The PMP exam is quite a long exam to take – this is why you are given four hours within which to answer
the 200 computer-based questions supplied to each examinee. To pass, you have to be able to answer at
least 137 of these 200 questions correctly (which is equivalent to a percentile score of 68.5%.) Of course,
any potential employer would want to see you get a much higher score than that to hire you – and the job
market can be merciless due to the numbers of people you may be competing against for the same
position. So always aim to get the best possible score you can get.
One thing that should help you is that the actual PMP exam may have questions that contain superfluous
information. This superfluous information actually will not help you get the right answer to that particular
question (and perhaps were inserted just to test how analytical you are.)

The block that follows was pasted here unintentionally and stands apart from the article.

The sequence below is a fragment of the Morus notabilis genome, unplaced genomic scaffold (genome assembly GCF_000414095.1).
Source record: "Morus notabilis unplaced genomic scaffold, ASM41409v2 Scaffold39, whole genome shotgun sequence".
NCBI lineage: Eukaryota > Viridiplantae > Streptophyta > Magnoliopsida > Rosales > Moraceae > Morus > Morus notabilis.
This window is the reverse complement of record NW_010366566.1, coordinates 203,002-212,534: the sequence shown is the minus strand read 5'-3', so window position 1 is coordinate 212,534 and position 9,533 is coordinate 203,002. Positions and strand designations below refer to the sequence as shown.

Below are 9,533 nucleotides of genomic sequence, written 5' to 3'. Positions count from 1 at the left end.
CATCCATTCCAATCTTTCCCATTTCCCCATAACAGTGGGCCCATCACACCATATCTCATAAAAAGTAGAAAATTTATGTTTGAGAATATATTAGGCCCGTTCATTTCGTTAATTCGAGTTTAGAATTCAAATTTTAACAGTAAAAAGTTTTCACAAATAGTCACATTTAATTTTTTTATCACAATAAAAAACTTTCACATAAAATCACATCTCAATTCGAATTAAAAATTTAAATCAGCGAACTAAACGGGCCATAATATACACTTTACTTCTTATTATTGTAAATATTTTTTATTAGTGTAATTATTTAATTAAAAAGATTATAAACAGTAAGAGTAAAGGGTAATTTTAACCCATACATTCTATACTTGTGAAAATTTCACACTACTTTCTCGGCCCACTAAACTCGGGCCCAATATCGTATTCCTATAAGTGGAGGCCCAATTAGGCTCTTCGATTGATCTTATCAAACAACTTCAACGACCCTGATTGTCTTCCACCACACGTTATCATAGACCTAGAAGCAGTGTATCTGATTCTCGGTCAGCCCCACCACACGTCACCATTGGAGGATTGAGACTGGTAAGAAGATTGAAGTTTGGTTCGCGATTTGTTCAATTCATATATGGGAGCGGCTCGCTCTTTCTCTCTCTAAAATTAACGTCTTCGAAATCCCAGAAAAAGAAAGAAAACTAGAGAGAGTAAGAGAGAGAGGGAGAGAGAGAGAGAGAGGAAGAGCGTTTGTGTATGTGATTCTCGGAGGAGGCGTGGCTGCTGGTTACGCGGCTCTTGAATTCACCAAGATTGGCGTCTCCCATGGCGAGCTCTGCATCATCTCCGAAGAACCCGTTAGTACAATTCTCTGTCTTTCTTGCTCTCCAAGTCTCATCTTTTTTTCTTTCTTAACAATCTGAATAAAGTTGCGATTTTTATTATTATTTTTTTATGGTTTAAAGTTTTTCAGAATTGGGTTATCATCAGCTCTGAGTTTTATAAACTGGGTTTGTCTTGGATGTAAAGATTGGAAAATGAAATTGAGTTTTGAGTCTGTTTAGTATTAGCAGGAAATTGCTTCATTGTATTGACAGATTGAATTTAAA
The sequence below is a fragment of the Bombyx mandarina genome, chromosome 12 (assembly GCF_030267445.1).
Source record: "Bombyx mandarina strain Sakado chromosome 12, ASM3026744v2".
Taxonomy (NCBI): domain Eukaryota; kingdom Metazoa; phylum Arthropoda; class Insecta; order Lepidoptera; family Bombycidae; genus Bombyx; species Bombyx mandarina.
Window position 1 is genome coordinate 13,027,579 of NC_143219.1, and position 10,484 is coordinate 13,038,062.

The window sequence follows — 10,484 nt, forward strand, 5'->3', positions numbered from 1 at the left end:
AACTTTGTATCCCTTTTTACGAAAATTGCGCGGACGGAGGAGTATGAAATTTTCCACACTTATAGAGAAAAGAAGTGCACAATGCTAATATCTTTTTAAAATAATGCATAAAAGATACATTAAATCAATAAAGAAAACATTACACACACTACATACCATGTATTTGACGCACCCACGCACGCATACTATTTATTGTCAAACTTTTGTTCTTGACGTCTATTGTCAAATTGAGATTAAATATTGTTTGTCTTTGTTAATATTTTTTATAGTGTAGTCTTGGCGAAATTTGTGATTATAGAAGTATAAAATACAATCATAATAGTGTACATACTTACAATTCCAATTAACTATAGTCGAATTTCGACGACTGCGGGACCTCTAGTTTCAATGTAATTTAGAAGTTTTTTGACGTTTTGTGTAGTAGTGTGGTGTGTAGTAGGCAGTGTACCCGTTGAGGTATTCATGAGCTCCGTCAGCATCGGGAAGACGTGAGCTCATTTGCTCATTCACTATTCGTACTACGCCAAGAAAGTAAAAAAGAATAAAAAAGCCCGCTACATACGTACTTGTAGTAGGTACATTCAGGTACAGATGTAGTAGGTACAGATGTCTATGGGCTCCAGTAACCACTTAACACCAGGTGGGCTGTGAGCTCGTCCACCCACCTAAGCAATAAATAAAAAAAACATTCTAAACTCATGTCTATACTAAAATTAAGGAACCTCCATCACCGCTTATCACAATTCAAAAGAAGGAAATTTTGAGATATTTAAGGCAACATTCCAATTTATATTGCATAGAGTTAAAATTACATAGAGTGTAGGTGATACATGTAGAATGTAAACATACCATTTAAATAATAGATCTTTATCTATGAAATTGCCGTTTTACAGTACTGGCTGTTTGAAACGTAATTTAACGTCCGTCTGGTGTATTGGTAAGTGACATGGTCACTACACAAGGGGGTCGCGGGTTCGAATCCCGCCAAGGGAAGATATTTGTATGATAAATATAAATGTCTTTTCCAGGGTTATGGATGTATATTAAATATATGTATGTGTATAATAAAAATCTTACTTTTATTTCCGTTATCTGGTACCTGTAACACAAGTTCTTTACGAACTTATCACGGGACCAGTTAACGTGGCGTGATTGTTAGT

Another thing to look out for would be a question that seems to have more than one correct answer
offered to you. In reality, there is only one totally correct answer per question on the real exam. The trick
is to weed out any seemingly correct answers from the true one.
Try to use the perspective of an actual PMP (Project Management Professional) when trying to answer
the real exam questions. Some examinees make the mistake of trying to answer with information from a
layman point of view (which is wrong.) The exam questions are testing your ability to think like a PMP.
Lastly, scrutinize answers which use words that generalize (such as must, never, always, and completely)
because these may be trick answers that can be misleading.